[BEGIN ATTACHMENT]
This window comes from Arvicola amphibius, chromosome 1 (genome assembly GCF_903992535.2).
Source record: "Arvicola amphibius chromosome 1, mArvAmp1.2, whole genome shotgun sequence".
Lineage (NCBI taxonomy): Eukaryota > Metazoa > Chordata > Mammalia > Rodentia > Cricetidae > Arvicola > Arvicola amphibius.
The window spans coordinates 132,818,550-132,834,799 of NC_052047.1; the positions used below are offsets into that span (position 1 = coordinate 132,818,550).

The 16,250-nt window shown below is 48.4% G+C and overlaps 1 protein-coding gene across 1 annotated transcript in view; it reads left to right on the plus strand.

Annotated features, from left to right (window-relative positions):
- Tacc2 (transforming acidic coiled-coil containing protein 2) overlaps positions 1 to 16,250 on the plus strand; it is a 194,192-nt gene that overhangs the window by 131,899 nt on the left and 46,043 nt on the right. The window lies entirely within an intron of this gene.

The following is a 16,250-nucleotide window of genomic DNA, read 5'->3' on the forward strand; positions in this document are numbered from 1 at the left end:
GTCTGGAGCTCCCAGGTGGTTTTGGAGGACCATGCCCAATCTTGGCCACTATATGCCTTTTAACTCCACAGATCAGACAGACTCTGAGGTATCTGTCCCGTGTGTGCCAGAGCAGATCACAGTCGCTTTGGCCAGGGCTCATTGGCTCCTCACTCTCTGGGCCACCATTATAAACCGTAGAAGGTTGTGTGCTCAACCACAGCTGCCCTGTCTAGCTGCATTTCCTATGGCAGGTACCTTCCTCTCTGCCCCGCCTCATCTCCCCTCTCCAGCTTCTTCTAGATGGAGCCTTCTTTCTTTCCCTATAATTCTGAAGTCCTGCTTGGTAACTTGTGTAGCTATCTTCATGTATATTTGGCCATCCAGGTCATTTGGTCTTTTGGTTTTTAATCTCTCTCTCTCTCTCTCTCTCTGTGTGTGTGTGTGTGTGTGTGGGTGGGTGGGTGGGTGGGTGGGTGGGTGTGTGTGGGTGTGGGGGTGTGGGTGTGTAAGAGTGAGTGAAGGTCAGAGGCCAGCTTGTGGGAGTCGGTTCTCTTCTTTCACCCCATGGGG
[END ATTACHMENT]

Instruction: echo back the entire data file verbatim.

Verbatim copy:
This window comes from Arvicola amphibius, chromosome 1 (genome assembly GCF_903992535.2).
Source record: "Arvicola amphibius chromosome 1, mArvAmp1.2, whole genome shotgun sequence".
Lineage (NCBI taxonomy): Eukaryota > Metazoa > Chordata > Mammalia > Rodentia > Cricetidae > Arvicola > Arvicola amphibius.
The window spans coordinates 132,818,550-132,834,799 of NC_052047.1; the positions used below are offsets into that span (position 1 = coordinate 132,818,550).

The 16,250-nt window shown below is 48.4% G+C and overlaps 1 protein-coding gene across 1 annotated transcript in view; it reads left to right on the plus strand.

Annotated features, from left to right (window-relative positions):
- Tacc2 (transforming acidic coiled-coil containing protein 2) overlaps positions 1 to 16,250 on the plus strand; it is a 194,192-nt gene that overhangs the window by 131,899 nt on the left and 46,043 nt on the right. The window lies entirely within an intron of this gene.

The following is a 16,250-nucleotide window of genomic DNA, read 5'->3' on the forward strand; positions in this document are numbered from 1 at the left end:
GTCTGGAGCTCCCAGGTGGTTTTGGAGGACCATGCCCAATCTTGGCCACTATATGCCTTTTAACTCCACAGATCAGACAGACTCTGAGGTATCTGTCCCGTGTGTGCCAGAGCAGATCACAGTCGCTTTGGCCAGGGCTCATTGGCTCCTCACTCTCTGGGCCACCATTATAAACCGTAGAAGGTTGTGTGCTCAACCACAGCTGCCCTGTCTAGCTGCATTTCCTATGGCAGGTACCTTCCTCTCTGCCCCGCCTCATCTCCCCTCTCCAGCTTCTTCTAGATGGAGCCTTCTTTCTTTCCCTATAATTCTGAAGTCCTGCTTGGTAACTTGTGTAGCTATCTTCATGTATATTTGGCCATCCAGGTCATTTGGTCTTTTGGTTTTTAATCTCTCTCTCTCTCTCTCTCTCTGTGTGTGTGTGTGTGTGTGTGGGTGGGTGGGTGGGTGGGTGGGTGGGTGTGTGTGGGTGTGGGGGTGTGGGTGTGTAAGAGTGAGTGAAGGTCAGAGGCCAGCTTGTGGGAGTCGGTTCTCTTCTTTCACCCCATGGGG